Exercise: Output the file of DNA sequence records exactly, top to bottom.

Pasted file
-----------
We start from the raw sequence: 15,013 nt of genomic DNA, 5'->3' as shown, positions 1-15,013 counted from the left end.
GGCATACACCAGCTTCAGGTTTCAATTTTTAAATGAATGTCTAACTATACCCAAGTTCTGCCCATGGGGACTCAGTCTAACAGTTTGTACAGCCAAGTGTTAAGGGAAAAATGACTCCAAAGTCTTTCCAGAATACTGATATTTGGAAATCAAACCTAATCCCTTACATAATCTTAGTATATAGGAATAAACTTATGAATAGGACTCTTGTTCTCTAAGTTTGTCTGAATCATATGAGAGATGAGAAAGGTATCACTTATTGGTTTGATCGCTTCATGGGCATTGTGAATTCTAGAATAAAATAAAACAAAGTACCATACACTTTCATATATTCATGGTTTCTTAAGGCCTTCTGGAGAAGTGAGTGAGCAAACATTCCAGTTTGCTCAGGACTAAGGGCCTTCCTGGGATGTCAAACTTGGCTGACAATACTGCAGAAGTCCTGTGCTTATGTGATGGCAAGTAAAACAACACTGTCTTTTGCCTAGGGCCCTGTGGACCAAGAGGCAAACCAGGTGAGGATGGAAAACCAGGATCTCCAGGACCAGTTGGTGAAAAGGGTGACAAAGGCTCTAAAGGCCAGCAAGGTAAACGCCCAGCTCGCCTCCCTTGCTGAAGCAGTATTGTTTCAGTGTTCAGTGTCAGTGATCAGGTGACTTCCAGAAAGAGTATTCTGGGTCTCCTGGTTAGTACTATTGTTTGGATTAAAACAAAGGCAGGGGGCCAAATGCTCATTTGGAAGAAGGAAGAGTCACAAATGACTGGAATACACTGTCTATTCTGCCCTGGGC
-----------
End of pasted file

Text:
We start from the raw sequence: 15,013 nt of genomic DNA, 5'->3' as shown, positions 1-15,013 counted from the left end.
GGCATACACCAGCTTCAGGTTTCAATTTTTAAATGAATGTCTAACTATACCCAAGTTCTGCCCATGGGGACTCAGTCTAACAGTTTGTACAGCCAAGTGTTAAGGGAAAAATGACTCCAAAGTCTTTCCAGAATACTGATATTTGGAAATCAAACCTAATCCCTTACATAATCTTAGTATATAGGAATAAACTTATGAATAGGACTCTTGTTCTCTAAGTTTGTCTGAATCATATGAGAGATGAGAAAGGTATCACTTATTGGTTTGATCGCTTCATGGGCATTGTGAATTCTAGAATAAAATAAAACAAAGTACCATACACTTTCATATATTCATGGTTTCTTAAGGCCTTCTGGAGAAGTGAGTGAGCAAACATTCCAGTTTGCTCAGGACTAAGGGCCTTCCTGGGATGTCAAACTTGGCTGACAATACTGCAGAAGTCCTGTGCTTATGTGATGGCAAGTAAAACAACACTGTCTTTTGCCTAGGGCCCTGTGGACCAAGAGGCAAACCAGGTGAGGATGGAAAACCAGGATCTCCAGGACCAGTTGGTGAAAAGGGTGACAAAGGCTCTAAAGGCCAGCAAGGTAAACGCCCAGCTCGCCTCCCTTGCTGAAGCAGTATTGTTTCAGTGTTCAGTGTCAGTGATCAGGTGACTTCCAGAAAGAGTATTCTGGGTCTCCTGGTTAGTACTATTGTTTGGATTAAAACAAAGGCAGGGGGCCAAATGCTCATTTGGAAGAAGGAAGAGTCACAAATGACTGGAATACACTGTCTATTCTGCCCTGGGC